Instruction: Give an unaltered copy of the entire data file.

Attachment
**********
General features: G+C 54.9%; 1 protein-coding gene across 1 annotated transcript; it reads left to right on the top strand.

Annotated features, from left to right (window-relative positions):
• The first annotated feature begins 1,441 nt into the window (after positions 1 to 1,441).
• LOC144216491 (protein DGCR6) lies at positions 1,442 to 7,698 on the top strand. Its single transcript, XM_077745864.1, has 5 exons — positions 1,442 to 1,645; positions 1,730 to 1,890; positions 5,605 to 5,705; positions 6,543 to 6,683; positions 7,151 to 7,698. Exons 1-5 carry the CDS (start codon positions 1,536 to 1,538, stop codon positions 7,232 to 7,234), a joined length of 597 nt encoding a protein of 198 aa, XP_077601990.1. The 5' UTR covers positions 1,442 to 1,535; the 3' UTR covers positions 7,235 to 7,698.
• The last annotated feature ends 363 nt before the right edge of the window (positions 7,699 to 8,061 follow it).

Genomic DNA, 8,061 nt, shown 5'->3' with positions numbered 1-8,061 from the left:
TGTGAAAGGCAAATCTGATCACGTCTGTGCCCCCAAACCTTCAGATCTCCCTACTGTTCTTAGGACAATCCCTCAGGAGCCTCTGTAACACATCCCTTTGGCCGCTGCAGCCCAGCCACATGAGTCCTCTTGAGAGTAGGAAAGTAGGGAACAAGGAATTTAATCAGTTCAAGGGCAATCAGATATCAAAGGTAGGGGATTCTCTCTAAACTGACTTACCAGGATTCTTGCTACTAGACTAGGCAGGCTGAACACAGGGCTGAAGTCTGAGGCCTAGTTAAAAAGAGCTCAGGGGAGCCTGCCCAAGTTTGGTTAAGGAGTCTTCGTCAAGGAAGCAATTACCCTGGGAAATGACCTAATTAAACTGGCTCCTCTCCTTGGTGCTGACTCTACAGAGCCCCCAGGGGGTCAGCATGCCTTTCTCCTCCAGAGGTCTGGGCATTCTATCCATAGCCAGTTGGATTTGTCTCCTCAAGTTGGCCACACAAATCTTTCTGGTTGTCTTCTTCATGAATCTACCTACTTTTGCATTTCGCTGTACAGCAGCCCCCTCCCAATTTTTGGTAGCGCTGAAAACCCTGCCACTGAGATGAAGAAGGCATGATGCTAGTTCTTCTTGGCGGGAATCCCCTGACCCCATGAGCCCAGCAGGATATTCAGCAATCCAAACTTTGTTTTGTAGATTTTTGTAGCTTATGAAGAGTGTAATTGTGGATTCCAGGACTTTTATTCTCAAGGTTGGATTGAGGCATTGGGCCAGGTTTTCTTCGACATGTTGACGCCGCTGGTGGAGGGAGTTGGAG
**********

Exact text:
General features: G+C 54.9%; 1 protein-coding gene across 1 annotated transcript; it reads left to right on the top strand.

Annotated features, from left to right (window-relative positions):
• The first annotated feature begins 1,441 nt into the window (after positions 1 to 1,441).
• LOC144216491 (protein DGCR6) lies at positions 1,442 to 7,698 on the top strand. Its single transcript, XM_077745864.1, has 5 exons — positions 1,442 to 1,645; positions 1,730 to 1,890; positions 5,605 to 5,705; positions 6,543 to 6,683; positions 7,151 to 7,698. Exons 1-5 carry the CDS (start codon positions 1,536 to 1,538, stop codon positions 7,232 to 7,234), a joined length of 597 nt encoding a protein of 198 aa, XP_077601990.1. The 5' UTR covers positions 1,442 to 1,535; the 3' UTR covers positions 7,235 to 7,698.
• The last annotated feature ends 363 nt before the right edge of the window (positions 7,699 to 8,061 follow it).

Genomic DNA, 8,061 nt, shown 5'->3' with positions numbered 1-8,061 from the left:
TGTGAAAGGCAAATCTGATCACGTCTGTGCCCCCAAACCTTCAGATCTCCCTACTGTTCTTAGGACAATCCCTCAGGAGCCTCTGTAACACATCCCTTTGGCCGCTGCAGCCCAGCCACATGAGTCCTCTTGAGAGTAGGAAAGTAGGGAACAAGGAATTTAATCAGTTCAAGGGCAATCAGATATCAAAGGTAGGGGATTCTCTCTAAACTGACTTACCAGGATTCTTGCTACTAGACTAGGCAGGCTGAACACAGGGCTGAAGTCTGAGGCCTAGTTAAAAAGAGCTCAGGGGAGCCTGCCCAAGTTTGGTTAAGGAGTCTTCGTCAAGGAAGCAATTACCCTGGGAAATGACCTAATTAAACTGGCTCCTCTCCTTGGTGCTGACTCTACAGAGCCCCCAGGGGGTCAGCATGCCTTTCTCCTCCAGAGGTCTGGGCATTCTATCCATAGCCAGTTGGATTTGTCTCCTCAAGTTGGCCACACAAATCTTTCTGGTTGTCTTCTTCATGAATCTACCTACTTTTGCATTTCGCTGTACAGCAGCCCCCTCCCAATTTTTGGTAGCGCTGAAAACCCTGCCACTGAGATGAAGAAGGCATGATGCTAGTTCTTCTTGGCGGGAATCCCCTGACCCCATGAGCCCAGCAGGATATTCAGCAATCCAAACTTTGTTTTGTAGATTTTTGTAGCTTATGAAGAGTGTAATTGTGGATTCCAGGACTTTTATTCTCAAGGTTGGATTGAGGCATTGGGCCAGGTTTTCTTCGACATGTTGACGCCGCTGGTGGAGGGAGTTGGAG